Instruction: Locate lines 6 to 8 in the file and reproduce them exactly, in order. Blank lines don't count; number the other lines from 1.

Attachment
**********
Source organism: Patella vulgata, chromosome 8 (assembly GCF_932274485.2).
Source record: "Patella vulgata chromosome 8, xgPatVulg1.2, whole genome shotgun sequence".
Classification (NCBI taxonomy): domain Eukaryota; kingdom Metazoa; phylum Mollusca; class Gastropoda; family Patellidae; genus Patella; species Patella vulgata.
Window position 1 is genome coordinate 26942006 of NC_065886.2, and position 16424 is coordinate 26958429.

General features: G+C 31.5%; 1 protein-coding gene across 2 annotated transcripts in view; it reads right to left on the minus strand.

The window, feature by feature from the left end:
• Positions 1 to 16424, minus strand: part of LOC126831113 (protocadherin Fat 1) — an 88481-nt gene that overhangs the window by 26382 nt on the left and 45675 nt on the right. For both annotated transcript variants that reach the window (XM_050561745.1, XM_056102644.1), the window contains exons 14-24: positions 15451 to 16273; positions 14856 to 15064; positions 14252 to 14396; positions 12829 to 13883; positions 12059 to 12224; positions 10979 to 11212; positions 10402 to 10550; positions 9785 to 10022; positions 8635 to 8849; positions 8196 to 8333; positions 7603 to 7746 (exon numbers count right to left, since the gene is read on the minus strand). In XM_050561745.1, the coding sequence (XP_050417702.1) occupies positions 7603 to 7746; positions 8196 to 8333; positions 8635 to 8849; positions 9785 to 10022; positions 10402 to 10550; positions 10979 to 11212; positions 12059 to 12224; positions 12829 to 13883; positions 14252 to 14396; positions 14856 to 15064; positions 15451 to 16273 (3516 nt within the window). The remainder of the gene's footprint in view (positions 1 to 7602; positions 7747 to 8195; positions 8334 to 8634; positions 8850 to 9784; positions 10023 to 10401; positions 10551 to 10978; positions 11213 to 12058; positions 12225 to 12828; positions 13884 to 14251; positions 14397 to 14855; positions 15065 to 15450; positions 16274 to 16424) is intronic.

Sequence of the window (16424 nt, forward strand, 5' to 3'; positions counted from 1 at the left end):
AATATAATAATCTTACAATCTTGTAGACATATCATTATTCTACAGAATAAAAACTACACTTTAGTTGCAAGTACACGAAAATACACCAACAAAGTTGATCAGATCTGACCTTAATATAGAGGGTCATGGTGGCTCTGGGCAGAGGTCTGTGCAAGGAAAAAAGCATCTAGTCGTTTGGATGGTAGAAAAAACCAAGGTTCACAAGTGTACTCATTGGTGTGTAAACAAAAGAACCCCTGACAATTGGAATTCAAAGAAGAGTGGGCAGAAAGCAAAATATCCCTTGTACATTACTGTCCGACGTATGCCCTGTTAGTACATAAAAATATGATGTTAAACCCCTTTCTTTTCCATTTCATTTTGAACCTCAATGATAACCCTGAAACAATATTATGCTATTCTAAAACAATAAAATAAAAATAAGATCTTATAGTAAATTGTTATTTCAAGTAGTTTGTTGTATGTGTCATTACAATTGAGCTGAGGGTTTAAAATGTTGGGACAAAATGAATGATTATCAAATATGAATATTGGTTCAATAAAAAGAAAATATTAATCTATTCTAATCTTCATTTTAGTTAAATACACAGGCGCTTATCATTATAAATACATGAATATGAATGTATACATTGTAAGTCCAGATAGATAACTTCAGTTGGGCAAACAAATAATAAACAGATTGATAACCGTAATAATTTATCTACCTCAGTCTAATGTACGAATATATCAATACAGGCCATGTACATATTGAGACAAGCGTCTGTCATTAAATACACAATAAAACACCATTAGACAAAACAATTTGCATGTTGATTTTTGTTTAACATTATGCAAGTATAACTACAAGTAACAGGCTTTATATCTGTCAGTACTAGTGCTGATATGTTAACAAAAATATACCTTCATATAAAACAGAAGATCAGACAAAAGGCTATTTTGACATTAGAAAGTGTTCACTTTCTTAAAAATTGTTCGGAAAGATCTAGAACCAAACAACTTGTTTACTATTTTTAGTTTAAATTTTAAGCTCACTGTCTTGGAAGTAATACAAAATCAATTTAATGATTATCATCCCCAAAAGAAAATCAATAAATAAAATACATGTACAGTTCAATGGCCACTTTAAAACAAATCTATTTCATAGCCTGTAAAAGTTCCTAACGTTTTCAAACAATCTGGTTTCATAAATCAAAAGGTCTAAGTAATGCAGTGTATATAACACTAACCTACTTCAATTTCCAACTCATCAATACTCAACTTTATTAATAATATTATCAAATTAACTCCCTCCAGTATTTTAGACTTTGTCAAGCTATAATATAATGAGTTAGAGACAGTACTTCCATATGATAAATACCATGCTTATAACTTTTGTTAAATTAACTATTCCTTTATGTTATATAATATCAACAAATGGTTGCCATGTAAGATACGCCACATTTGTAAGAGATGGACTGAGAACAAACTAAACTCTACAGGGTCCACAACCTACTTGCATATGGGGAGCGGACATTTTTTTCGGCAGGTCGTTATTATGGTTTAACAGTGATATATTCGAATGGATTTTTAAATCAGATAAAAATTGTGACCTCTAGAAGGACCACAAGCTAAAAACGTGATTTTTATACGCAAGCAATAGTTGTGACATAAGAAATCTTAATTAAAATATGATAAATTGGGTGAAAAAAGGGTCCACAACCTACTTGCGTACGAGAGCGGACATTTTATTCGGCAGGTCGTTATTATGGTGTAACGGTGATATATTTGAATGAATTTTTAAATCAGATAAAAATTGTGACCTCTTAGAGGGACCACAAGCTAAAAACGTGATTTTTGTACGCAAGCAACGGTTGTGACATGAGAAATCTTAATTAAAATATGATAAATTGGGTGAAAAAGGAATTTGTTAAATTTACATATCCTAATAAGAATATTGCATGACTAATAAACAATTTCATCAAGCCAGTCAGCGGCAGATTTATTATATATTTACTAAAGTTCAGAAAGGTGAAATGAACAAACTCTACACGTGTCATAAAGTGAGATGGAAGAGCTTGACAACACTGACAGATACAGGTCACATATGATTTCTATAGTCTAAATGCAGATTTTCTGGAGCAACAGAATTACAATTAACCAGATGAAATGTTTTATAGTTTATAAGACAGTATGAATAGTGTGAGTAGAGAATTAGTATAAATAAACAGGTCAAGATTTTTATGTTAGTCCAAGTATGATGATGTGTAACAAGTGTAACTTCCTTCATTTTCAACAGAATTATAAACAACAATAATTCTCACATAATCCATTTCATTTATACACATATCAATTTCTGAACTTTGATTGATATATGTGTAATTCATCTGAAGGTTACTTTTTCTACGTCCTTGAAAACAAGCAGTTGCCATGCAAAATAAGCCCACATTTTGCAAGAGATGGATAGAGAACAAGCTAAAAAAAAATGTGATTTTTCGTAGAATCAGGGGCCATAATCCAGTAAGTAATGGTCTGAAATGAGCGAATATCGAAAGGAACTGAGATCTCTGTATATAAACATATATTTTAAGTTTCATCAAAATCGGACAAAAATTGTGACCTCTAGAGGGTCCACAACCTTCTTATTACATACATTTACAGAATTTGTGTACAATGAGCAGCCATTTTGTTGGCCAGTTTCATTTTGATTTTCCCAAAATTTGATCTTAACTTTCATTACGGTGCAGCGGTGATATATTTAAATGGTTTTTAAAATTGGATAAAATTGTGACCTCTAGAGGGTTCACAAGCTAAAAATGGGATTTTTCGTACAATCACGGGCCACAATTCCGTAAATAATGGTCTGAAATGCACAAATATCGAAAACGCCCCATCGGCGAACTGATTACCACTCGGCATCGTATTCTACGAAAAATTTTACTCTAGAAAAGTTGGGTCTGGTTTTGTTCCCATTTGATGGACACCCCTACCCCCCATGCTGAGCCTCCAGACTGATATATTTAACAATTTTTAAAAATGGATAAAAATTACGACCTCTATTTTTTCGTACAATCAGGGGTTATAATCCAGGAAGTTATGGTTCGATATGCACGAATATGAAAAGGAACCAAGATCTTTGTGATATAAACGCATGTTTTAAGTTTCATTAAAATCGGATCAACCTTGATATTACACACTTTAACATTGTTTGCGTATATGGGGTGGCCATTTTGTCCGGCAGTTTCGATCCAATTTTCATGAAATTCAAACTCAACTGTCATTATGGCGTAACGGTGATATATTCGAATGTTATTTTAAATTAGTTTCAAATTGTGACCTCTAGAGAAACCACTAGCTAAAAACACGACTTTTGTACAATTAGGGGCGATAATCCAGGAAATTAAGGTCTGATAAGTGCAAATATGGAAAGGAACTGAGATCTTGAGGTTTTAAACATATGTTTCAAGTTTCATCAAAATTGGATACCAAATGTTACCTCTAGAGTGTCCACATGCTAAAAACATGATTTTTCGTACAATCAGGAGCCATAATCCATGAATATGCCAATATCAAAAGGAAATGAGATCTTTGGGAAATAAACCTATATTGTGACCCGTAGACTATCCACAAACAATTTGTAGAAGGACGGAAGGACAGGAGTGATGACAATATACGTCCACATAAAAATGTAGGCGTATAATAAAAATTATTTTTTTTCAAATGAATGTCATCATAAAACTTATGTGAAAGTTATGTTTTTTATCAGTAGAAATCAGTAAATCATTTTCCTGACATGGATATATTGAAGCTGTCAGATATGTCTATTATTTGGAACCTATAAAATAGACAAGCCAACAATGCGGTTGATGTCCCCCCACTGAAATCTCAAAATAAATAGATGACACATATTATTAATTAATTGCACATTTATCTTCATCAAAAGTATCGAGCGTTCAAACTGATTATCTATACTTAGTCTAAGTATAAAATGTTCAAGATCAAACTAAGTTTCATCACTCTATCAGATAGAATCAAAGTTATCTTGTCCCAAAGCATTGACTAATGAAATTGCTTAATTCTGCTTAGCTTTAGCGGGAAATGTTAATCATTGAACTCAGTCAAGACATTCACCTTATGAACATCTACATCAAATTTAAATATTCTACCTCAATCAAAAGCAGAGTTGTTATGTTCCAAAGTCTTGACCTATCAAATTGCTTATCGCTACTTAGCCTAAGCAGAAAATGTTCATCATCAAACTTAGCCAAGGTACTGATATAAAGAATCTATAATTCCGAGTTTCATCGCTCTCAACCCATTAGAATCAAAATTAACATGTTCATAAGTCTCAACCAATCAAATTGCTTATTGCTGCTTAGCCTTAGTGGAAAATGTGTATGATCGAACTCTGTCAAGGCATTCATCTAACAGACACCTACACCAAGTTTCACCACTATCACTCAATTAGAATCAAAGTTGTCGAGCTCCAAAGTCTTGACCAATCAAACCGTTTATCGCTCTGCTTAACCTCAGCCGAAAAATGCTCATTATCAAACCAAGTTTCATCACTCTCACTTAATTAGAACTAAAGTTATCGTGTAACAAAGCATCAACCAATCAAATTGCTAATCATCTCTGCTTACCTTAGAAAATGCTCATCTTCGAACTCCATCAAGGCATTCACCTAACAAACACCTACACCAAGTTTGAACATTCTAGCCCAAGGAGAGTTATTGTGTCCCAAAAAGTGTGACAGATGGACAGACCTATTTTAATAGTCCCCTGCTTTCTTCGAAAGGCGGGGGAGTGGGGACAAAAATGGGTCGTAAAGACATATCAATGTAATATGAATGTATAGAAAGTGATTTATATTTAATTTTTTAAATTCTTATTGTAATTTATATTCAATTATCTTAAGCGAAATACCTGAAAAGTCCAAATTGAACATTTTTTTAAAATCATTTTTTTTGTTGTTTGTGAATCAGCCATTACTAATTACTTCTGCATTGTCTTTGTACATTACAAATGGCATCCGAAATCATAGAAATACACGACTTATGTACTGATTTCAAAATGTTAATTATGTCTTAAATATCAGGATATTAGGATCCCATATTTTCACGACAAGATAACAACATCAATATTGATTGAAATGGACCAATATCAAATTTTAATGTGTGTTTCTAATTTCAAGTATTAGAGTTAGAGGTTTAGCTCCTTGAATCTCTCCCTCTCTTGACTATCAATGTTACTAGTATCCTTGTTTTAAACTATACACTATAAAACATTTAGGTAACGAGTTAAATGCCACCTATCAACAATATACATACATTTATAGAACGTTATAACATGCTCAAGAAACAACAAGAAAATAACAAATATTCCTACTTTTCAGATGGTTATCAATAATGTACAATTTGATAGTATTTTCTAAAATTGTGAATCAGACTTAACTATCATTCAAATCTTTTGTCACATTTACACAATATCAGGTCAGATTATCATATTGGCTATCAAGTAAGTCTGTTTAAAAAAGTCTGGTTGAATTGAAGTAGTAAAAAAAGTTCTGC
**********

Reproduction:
The window, feature by feature from the left end:
• Positions 1 to 16424, minus strand: part of LOC126831113 (protocadherin Fat 1) — an 88481-nt gene that overhangs the window by 26382 nt on the left and 45675 nt on the right. For both annotated transcript variants that reach the window (XM_050561745.1, XM_056102644.1), the window contains exons 14-24: positions 15451 to 16273; positions 14856 to 15064; positions 14252 to 14396; positions 12829 to 13883; positions 12059 to 12224; positions 10979 to 11212; positions 10402 to 10550; positions 9785 to 10022; positions 8635 to 8849; positions 8196 to 8333; positions 7603 to 7746 (exon numbers count right to left, since the gene is read on the minus strand). In XM_050561745.1, the coding sequence (XP_050417702.1) occupies positions 7603 to 7746; positions 8196 to 8333; positions 8635 to 8849; positions 9785 to 10022; positions 10402 to 10550; positions 10979 to 11212; positions 12059 to 12224; positions 12829 to 13883; positions 14252 to 14396; positions 14856 to 15064; positions 15451 to 16273 (3516 nt within the window). The remainder of the gene's footprint in view (positions 1 to 7602; positions 7747 to 8195; positions 8334 to 8634; positions 8850 to 9784; positions 10023 to 10401; positions 10551 to 10978; positions 11213 to 12058; positions 12225 to 12828; positions 13884 to 14251; positions 14397 to 14855; positions 15065 to 15450; positions 16274 to 16424) is intronic.

Sequence of the window (16424 nt, forward strand, 5' to 3'; positions counted from 1 at the left end):